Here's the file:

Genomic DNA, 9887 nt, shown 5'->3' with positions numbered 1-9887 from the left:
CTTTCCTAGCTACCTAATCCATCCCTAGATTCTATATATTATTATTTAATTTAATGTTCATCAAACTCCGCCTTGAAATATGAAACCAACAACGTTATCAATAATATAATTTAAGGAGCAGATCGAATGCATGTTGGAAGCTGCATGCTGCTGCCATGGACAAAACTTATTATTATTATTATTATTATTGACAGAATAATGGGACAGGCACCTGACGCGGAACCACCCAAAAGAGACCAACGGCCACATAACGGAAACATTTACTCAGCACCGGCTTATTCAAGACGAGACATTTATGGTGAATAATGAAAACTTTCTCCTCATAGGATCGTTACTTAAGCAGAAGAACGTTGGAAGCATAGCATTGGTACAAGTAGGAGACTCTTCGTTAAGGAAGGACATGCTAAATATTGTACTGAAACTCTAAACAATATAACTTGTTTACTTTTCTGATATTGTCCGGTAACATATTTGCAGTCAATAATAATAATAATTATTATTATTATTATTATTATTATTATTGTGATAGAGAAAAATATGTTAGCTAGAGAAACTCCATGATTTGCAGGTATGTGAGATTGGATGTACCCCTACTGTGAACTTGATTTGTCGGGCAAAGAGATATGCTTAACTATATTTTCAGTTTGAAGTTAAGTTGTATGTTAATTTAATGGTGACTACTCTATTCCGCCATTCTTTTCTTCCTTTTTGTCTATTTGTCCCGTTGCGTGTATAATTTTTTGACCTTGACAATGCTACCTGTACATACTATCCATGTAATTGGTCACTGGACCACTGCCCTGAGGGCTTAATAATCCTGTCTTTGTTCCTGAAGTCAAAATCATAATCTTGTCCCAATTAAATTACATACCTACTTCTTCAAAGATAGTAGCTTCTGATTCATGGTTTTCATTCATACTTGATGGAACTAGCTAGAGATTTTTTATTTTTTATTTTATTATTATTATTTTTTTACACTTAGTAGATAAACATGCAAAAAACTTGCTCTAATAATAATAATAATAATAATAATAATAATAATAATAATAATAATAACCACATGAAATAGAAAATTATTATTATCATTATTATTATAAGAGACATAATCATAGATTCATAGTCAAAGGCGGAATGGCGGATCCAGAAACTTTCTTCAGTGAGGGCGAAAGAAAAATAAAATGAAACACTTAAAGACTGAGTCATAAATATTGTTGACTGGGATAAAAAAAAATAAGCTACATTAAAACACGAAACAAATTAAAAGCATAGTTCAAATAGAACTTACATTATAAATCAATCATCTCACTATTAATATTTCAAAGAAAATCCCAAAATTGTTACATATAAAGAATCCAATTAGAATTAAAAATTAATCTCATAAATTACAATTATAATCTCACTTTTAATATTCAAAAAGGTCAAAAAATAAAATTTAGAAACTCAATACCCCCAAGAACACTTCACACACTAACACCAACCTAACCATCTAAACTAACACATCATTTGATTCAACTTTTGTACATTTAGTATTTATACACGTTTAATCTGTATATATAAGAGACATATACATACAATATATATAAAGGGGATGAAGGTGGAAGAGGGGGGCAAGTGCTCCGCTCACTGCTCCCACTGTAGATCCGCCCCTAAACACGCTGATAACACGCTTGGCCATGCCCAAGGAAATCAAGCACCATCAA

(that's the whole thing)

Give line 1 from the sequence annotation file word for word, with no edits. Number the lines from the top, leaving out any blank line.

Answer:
Genomic DNA, 9887 nt, shown 5'->3' with positions numbered 1-9887 from the left: